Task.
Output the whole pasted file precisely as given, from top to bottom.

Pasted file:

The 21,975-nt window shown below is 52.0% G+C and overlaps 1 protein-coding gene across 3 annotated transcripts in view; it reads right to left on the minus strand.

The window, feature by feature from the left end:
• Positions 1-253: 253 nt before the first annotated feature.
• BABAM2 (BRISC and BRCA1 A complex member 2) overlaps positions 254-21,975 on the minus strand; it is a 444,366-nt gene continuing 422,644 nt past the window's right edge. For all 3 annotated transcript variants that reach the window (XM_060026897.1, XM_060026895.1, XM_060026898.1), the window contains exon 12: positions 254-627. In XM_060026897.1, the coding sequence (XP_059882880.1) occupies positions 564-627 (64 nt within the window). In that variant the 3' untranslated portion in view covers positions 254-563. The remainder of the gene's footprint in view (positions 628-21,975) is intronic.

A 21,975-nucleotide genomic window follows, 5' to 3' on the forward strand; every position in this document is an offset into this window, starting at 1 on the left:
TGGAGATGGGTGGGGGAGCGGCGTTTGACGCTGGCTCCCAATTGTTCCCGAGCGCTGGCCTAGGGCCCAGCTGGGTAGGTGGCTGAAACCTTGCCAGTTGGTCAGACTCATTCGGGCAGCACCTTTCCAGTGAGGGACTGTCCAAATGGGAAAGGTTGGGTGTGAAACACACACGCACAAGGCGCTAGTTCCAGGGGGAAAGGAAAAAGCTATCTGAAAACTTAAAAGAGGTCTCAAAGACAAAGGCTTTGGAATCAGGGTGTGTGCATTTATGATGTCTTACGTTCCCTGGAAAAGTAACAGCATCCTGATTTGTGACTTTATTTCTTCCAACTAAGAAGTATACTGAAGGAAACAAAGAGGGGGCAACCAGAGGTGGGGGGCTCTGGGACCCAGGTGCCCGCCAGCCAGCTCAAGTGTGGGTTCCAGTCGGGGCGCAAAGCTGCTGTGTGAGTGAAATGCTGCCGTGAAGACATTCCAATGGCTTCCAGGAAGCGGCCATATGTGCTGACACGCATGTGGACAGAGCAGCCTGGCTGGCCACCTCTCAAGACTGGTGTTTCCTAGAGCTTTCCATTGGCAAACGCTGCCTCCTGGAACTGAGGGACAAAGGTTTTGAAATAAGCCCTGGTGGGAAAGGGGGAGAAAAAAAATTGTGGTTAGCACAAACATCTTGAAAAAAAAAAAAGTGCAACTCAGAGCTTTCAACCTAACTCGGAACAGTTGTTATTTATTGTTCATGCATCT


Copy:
The 21,975-nt window shown below is 52.0% G+C and overlaps 1 protein-coding gene across 3 annotated transcripts in view; it reads right to left on the minus strand.

The window, feature by feature from the left end:
• Positions 1-253: 253 nt before the first annotated feature.
• BABAM2 (BRISC and BRCA1 A complex member 2) overlaps positions 254-21,975 on the minus strand; it is a 444,366-nt gene continuing 422,644 nt past the window's right edge. For all 3 annotated transcript variants that reach the window (XM_060026897.1, XM_060026895.1, XM_060026898.1), the window contains exon 12: positions 254-627. In XM_060026897.1, the coding sequence (XP_059882880.1) occupies positions 564-627 (64 nt within the window). In that variant the 3' untranslated portion in view covers positions 254-563. The remainder of the gene's footprint in view (positions 628-21,975) is intronic.

A 21,975-nucleotide genomic window follows, 5' to 3' on the forward strand; every position in this document is an offset into this window, starting at 1 on the left:
TGGAGATGGGTGGGGGAGCGGCGTTTGACGCTGGCTCCCAATTGTTCCCGAGCGCTGGCCTAGGGCCCAGCTGGGTAGGTGGCTGAAACCTTGCCAGTTGGTCAGACTCATTCGGGCAGCACCTTTCCAGTGAGGGACTGTCCAAATGGGAAAGGTTGGGTGTGAAACACACACGCACAAGGCGCTAGTTCCAGGGGGAAAGGAAAAAGCTATCTGAAAACTTAAAAGAGGTCTCAAAGACAAAGGCTTTGGAATCAGGGTGTGTGCATTTATGATGTCTTACGTTCCCTGGAAAAGTAACAGCATCCTGATTTGTGACTTTATTTCTTCCAACTAAGAAGTATACTGAAGGAAACAAAGAGGGGGCAACCAGAGGTGGGGGGCTCTGGGACCCAGGTGCCCGCCAGCCAGCTCAAGTGTGGGTTCCAGTCGGGGCGCAAAGCTGCTGTGTGAGTGAAATGCTGCCGTGAAGACATTCCAATGGCTTCCAGGAAGCGGCCATATGTGCTGACACGCATGTGGACAGAGCAGCCTGGCTGGCCACCTCTCAAGACTGGTGTTTCCTAGAGCTTTCCATTGGCAAACGCTGCCTCCTGGAACTGAGGGACAAAGGTTTTGAAATAAGCCCTGGTGGGAAAGGGGGAGAAAAAAAATTGTGGTTAGCACAAACATCTTGAAAAAAAAAAAAGTGCAACTCAGAGCTTTCAACCTAACTCGGAACAGTTGTTATTTATTGTTCATGCATCT